- On your exhalation, lift your hips to the sky with straight arms and straight legs. Be aware that the elbows and knees are soft, not locked.
- If you are in your second or third trimester, it can often feel much more comfortable to have the stance wider. Just make sure that when you look back at your feet you are looking at your toes.
If you have nausea, heartburn or wrist pain, consider skipping this pose for the time being. Enjoy the stability on all fours instead, especially in vinyasa or flow sequences.
5. Pigeon Pose
This pose is a hip opener that helps to keep hips strong and flexible for labour and delivery.
The feeling is one of release, of letting go. It is interesting to note that when a baby exhibits the startle reflex, it is tightening the psoas. This is usually the same area in which adults experience fight-or-flight response. Check in with your breath and simply observe as you come back to the steadiness of the breath.
- Begin in a low lunge position with the right foot in front and the left leg extended behind you.
- Slowly, toe-heel move your right foot over to the left side until your right lower leg is at a 90-degree angle.
- Take your time settling into this pose and make sure there is never any weight on your belly at all as you fold forward. Blocks are a great way to lift the floor up to meet your forearms so you can safely keep your belly above the floor at all times.
- Enjoy several deep breaths then change sides.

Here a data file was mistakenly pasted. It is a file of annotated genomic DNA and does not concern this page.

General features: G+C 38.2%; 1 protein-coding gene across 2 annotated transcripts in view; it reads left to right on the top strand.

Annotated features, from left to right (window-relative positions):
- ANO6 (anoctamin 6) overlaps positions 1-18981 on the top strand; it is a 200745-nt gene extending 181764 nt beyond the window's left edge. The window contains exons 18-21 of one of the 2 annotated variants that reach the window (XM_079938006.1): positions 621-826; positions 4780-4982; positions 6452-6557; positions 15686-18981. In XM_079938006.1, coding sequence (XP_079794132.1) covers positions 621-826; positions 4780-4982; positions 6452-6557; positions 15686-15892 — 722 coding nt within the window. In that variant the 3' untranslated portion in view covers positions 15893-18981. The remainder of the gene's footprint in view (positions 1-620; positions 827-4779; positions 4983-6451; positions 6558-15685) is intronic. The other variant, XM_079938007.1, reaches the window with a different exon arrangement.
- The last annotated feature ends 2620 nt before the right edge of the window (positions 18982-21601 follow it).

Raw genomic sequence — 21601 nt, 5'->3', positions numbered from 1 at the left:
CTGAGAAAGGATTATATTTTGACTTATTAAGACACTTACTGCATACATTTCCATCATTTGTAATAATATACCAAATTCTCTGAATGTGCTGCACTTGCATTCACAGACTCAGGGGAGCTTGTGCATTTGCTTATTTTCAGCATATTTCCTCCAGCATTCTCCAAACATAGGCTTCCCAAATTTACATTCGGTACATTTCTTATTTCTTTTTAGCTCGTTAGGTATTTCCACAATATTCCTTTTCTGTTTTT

Place a bolster underneath your pelvis so that you have a cushion as well as a nice lift for the hip with the bent knees. A blanket under the knee of the straight leg can give some cushion. The use of blocks is highly recommended here.
6. Garland Pose
This pose assists with the ability to squat, which is often a position chosen for labour and delivery. The pose also helps improve range of motion of the hip joints.
The feeling is one of grounding, of connecting to Mother Earth.
- From Mountain Pose, step the feet a little wider than hip width and turn the toes out at a 45-degree angle, hands at the heart.
- Squat down until your hips are hovering above the floor.
You can place a block or several folded blankets underneath the ischial tuberosities (sit bones) for support. This especially helps if your heels do not easily touch the floor in the deep squat. This position is also great for focusing on pelvic floor strength and can be a great shape for practising Kegels and other pelvic floor exercises.
6 Strength Building Pregnancy Yoga Poses for the Second Trimester